We all know that exercise is good for your heart. However, exercising can also benefit other people who need some extra support with their hearts as well. How? By joining a CHD fundraiser walk or 5K! Proceeds from these events help raise money for breakthrough research and treatment for CHDs.
The American Heart Association hosts an annual Heart Walk in over 300 cities across America. The walk helps support life saving science, like surgeries that help correct heart defects in newborn babies. The Children’s Heart Foundation also hosts an annual Congenital Heart Walk in 29 cities around the U.S. and nationwide via a Virtual Walk. So lace up your shoes, and let’s go!
As common as CHDs are, there’s a good chance you might know someone who is affected by one — or perhaps you have experienced one yourself. There are also many celebrities who have CHDs, including Olympic snowboarder Shaun White, Backstreet Boys’ Brian Littrell, and pop star Miley Cyrus. By sharing stories about real people with CHD on your social media channels, you can help raise significant awareness and put a face to CHD. Be sure to use the hashtags for CHD Week in your post: #CHDAwareness and #1in100.
In addition to joining a walk, there are many other volunteer opportunities to raise awareness and help families affected by CHD. You could prepare care packages or deliver items to families who have children in the hospital. You could also collect change at your workplace, stores, or restaurants in your community. Another option is to help organize or volunteer at an event. To find volunteer opportunities in your area, contact the Children’s Heart Foundation, Make-A-Wish, March of Dimes, or Ronald McDonald House Charities.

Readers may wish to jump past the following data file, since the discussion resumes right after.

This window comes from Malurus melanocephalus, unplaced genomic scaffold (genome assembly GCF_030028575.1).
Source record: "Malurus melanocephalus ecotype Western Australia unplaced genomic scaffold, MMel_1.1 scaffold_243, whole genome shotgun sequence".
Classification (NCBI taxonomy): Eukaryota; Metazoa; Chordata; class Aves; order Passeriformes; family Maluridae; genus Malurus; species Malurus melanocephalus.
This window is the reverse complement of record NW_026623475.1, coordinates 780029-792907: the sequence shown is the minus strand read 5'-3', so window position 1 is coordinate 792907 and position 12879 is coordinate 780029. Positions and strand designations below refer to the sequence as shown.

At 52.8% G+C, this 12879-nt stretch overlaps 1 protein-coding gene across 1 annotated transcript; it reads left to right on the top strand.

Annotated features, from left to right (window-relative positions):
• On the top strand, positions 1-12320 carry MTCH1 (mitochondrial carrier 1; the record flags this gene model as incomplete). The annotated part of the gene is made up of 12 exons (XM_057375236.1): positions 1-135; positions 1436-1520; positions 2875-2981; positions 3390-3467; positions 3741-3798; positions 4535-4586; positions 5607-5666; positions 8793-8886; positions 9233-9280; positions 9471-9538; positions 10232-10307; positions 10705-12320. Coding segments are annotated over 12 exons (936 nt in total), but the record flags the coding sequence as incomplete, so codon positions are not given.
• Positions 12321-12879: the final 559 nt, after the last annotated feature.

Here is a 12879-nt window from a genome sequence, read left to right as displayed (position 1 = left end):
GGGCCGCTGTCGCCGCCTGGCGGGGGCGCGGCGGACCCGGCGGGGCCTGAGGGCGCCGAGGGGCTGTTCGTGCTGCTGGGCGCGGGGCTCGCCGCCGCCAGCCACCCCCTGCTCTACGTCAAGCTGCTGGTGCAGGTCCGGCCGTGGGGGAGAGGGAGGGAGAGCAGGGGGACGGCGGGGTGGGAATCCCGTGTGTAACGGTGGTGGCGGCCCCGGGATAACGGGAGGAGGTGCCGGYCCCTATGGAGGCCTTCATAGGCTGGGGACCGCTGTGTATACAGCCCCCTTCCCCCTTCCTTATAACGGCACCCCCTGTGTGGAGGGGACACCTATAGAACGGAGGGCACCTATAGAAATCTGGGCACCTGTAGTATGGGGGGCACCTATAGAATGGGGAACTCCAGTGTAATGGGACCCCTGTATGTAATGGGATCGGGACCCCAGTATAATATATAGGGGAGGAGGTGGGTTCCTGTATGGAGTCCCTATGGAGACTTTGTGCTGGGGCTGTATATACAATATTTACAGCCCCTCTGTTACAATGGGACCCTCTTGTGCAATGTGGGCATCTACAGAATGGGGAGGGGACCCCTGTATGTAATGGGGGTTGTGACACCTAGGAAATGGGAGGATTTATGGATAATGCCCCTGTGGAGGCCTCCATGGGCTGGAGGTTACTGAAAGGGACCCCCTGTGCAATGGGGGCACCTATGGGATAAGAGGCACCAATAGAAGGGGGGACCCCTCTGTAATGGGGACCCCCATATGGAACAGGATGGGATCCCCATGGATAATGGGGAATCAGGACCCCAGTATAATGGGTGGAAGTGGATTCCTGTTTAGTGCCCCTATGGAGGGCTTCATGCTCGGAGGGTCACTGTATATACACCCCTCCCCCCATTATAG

Everyone loves getting a valentine, and it’s an easy way to send some love to families affected by CHD and other health conditions. Grab some construction paper, scissors, and glue to make cards, or buy a pack of premade cards and write a heartfelt note. Organizations like Cards for Hospitalized Kids can help deliver your cards to hospitals around the country.
Some hospitals — like Children’s Miracle Network and St. Jude Children’s Research Hospital — also have online pages where you can design a virtual valentine for kids. These valentines are then printed and given out to patients in the hospital.
Did you know that you can help raise money for CHD while you shop? For example, setting up AmazonSmile can donate a percentage of your purchase to March of Dimes or another charity of your choice — at no cost to you. There’s also Heart2Heart Coffee, which donates 100% of profits from coffee sales to organizations like the Children’s Heart Foundation.
Whether you wear red, share facts and stories on your social media, or volunteer your time, your efforts will make a difference for individuals living with congenital heart defects and their families. For more disability-related events and observances you can participate in year-round, download our free Disability Events Calendar.
Shopping at disability-owned and -employed companies is a great way to support meaningful work for people with disabilities.